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Apr 10 2023

Configuring Obsidian and Astro Assets for Markdoc Content in an Astro Blog

Converting the blog to Astro was a more significant win than initially expected. A bit more time with the documentation of Astro, Obsidian, and Markdoc, and things went 100% green. On all counts.

Obsidian, a powerful and extensible knowledge for local plain-text files I previously wrote my first impressions after migrating the blog to Astro. As fast and easy as the migration was - a breath of fresh air, really - I couldn’t achieve all I wanted in the first go. A lot of that had to do with the first-contact situation.

A few days later, I learned more about the new stack. And things got waaaay better.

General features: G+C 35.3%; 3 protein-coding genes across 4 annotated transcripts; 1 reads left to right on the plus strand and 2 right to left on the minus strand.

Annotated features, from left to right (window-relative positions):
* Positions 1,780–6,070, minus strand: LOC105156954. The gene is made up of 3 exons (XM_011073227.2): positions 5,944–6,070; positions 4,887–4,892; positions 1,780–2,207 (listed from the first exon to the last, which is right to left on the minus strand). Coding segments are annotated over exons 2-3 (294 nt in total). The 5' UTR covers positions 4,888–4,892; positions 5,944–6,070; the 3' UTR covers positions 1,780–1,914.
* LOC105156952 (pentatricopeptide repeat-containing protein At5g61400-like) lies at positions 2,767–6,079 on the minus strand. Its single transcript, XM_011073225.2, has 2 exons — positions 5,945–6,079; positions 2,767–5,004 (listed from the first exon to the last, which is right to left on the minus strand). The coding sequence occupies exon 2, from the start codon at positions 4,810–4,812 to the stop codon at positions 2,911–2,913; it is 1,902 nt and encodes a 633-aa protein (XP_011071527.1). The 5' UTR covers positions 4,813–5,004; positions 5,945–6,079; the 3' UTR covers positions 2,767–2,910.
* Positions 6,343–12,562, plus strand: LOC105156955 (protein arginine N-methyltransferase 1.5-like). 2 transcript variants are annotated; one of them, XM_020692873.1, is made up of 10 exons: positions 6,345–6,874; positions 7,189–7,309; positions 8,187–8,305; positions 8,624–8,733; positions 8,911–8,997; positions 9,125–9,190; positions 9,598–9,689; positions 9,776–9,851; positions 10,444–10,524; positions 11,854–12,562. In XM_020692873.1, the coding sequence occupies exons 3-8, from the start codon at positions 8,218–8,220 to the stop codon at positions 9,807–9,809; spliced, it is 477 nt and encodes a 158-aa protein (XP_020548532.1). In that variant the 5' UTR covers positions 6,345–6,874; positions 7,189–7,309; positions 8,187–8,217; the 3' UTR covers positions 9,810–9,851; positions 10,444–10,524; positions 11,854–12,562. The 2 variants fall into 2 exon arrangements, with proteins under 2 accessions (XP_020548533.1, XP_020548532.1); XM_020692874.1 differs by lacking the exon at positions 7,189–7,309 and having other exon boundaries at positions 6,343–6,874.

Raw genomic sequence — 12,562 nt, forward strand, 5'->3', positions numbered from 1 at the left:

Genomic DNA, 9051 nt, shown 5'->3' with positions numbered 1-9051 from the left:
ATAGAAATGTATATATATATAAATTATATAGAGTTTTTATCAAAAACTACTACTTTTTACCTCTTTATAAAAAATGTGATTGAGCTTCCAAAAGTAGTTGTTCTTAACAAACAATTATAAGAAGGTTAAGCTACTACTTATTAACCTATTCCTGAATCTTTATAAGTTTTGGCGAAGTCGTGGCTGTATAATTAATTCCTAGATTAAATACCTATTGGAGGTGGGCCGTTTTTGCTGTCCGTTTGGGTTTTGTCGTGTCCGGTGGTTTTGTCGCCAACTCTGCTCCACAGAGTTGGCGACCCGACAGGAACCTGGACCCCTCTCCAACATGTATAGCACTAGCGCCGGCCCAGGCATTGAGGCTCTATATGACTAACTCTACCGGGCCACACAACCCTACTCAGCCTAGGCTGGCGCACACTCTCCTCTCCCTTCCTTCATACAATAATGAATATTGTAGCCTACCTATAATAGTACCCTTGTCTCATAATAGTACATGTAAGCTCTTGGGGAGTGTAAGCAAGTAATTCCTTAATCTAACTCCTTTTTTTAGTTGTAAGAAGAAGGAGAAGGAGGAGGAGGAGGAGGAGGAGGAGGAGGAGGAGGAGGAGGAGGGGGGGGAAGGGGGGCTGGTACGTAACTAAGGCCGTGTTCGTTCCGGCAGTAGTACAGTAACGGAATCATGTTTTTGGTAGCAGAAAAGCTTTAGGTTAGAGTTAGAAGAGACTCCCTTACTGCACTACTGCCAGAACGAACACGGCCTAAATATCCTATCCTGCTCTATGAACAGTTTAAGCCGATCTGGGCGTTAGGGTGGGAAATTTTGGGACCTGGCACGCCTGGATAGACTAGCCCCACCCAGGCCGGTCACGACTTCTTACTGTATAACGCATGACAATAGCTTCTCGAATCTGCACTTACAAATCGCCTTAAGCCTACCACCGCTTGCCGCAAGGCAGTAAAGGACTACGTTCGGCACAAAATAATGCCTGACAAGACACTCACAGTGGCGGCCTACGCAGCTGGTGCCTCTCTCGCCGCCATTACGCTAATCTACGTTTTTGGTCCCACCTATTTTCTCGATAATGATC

My initial conclusions on the setup I wanted were:

  • a performant output without days of optimization ✅
  • privacy-first setup, including analytics ✅
  • relatively well-integrated tooling - 😞 I WANT Markdoc in .md files. I really do.
  • easy authoring ✅ - I may not yet do all I could do with Markdoc while preserving Obsidian sweetness, but my authoring workflow is much improved thanks to general fixes. Still, some to go, but I’m happy for now.
  • growth opportunity - 🙏 I don’t want to go MDX. Just don’t like it. While Markdoc isn’t a real option, I can’t see the blog going in the direction I envisioned.

In the days following the conversion, I familiarized myself with Astro’s ecosystem. I tried multiple integrations and roamed their GitHub repositories and Discord channels, ingesting information. And I tested more Markdoc with Obsidian.

As a result, despite initially converting all documents to .md, today, I proudly present content authored in Markdoc! And I take back what I said about wanting the Astro Markdoc integration to work in .md files. It actually turned out to be an advantage when I was working on things. I can imagine it is a huge feature for those needing to incrementally switch to Markdoc.

So, what were my issues: